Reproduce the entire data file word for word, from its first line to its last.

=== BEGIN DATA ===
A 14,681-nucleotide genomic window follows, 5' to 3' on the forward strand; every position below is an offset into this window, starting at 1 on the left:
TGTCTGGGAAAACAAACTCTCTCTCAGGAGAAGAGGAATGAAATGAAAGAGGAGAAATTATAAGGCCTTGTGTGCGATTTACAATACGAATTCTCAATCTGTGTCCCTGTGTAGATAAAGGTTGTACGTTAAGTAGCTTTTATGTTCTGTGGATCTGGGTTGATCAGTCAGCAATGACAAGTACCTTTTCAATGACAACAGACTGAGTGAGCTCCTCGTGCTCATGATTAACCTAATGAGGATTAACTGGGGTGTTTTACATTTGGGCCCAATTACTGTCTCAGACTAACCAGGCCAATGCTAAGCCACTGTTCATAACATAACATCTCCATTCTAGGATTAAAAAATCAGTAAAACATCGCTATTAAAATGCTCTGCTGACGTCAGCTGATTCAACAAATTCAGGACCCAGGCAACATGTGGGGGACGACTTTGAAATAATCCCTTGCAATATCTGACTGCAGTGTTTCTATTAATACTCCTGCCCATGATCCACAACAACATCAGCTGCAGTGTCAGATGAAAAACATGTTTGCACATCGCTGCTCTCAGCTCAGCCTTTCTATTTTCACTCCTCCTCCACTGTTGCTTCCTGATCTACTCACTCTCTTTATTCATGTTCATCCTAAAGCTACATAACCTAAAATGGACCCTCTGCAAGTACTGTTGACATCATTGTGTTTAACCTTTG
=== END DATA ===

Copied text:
A 14,681-nucleotide genomic window follows, 5' to 3' on the forward strand; every position below is an offset into this window, starting at 1 on the left:
TGTCTGGGAAAACAAACTCTCTCTCAGGAGAAGAGGAATGAAATGAAAGAGGAGAAATTATAAGGCCTTGTGTGCGATTTACAATACGAATTCTCAATCTGTGTCCCTGTGTAGATAAAGGTTGTACGTTAAGTAGCTTTTATGTTCTGTGGATCTGGGTTGATCAGTCAGCAATGACAAGTACCTTTTCAATGACAACAGACTGAGTGAGCTCCTCGTGCTCATGATTAACCTAATGAGGATTAACTGGGGTGTTTTACATTTGGGCCCAATTACTGTCTCAGACTAACCAGGCCAATGCTAAGCCACTGTTCATAACATAACATCTCCATTCTAGGATTAAAAAATCAGTAAAACATCGCTATTAAAATGCTCTGCTGACGTCAGCTGATTCAACAAATTCAGGACCCAGGCAACATGTGGGGGACGACTTTGAAATAATCCCTTGCAATATCTGACTGCAGTGTTTCTATTAATACTCCTGCCCATGATCCACAACAACATCAGCTGCAGTGTCAGATGAAAAACATGTTTGCACATCGCTGCTCTCAGCTCAGCCTTTCTATTTTCACTCCTCCTCCACTGTTGCTTCCTGATCTACTCACTCTCTTTATTCATGTTCATCCTAAAGCTACATAACCTAAAATGGACCCTCTGCAAGTACTGTTGACATCATTGTGTTTAACCTTTG